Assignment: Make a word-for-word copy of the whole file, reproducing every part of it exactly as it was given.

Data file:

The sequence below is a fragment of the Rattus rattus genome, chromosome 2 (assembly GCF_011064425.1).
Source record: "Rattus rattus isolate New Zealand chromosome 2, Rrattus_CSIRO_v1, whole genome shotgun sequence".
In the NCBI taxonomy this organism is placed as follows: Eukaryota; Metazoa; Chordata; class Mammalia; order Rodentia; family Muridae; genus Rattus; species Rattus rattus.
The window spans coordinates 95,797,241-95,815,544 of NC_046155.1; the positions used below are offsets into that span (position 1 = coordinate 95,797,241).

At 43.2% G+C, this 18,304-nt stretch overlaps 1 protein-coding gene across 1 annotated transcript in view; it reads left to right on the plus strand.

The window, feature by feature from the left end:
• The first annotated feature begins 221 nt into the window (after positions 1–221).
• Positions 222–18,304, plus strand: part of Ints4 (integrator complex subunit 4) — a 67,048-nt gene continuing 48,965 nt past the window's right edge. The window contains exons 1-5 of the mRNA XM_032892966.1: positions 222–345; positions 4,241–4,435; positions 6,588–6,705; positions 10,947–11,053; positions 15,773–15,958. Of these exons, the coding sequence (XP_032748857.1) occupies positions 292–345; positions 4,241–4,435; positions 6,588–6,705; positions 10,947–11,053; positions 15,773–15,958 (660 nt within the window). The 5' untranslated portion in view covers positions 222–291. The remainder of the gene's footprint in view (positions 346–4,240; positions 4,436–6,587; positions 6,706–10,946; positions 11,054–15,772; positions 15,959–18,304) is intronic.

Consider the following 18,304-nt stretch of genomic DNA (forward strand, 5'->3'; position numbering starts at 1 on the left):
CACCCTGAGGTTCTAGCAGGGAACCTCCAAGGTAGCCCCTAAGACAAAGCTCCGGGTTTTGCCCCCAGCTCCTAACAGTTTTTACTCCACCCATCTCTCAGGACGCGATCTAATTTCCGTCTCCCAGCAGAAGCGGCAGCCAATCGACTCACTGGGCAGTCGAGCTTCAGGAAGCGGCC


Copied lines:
The sequence below is a fragment of the Rattus rattus genome, chromosome 2 (assembly GCF_011064425.1).
Source record: "Rattus rattus isolate New Zealand chromosome 2, Rrattus_CSIRO_v1, whole genome shotgun sequence".
In the NCBI taxonomy this organism is placed as follows: Eukaryota; Metazoa; Chordata; class Mammalia; order Rodentia; family Muridae; genus Rattus; species Rattus rattus.
The window spans coordinates 95,797,241-95,815,544 of NC_046155.1; the positions used below are offsets into that span (position 1 = coordinate 95,797,241).

At 43.2% G+C, this 18,304-nt stretch overlaps 1 protein-coding gene across 1 annotated transcript in view; it reads left to right on the plus strand.

The window, feature by feature from the left end:
• The first annotated feature begins 221 nt into the window (after positions 1–221).
• Positions 222–18,304, plus strand: part of Ints4 (integrator complex subunit 4) — a 67,048-nt gene continuing 48,965 nt past the window's right edge. The window contains exons 1-5 of the mRNA XM_032892966.1: positions 222–345; positions 4,241–4,435; positions 6,588–6,705; positions 10,947–11,053; positions 15,773–15,958. Of these exons, the coding sequence (XP_032748857.1) occupies positions 292–345; positions 4,241–4,435; positions 6,588–6,705; positions 10,947–11,053; positions 15,773–15,958 (660 nt within the window). The 5' untranslated portion in view covers positions 222–291. The remainder of the gene's footprint in view (positions 346–4,240; positions 4,436–6,587; positions 6,706–10,946; positions 11,054–15,772; positions 15,959–18,304) is intronic.

Consider the following 18,304-nt stretch of genomic DNA (forward strand, 5'->3'; position numbering starts at 1 on the left):
CACCCTGAGGTTCTAGCAGGGAACCTCCAAGGTAGCCCCTAAGACAAAGCTCCGGGTTTTGCCCCCAGCTCCTAACAGTTTTTACTCCACCCATCTCTCAGGACGCGATCTAATTTCCGTCTCCCAGCAGAAGCGGCAGCCAATCGACTCACTGGGCAGTCGAGCTTCAGGAAGCGGCC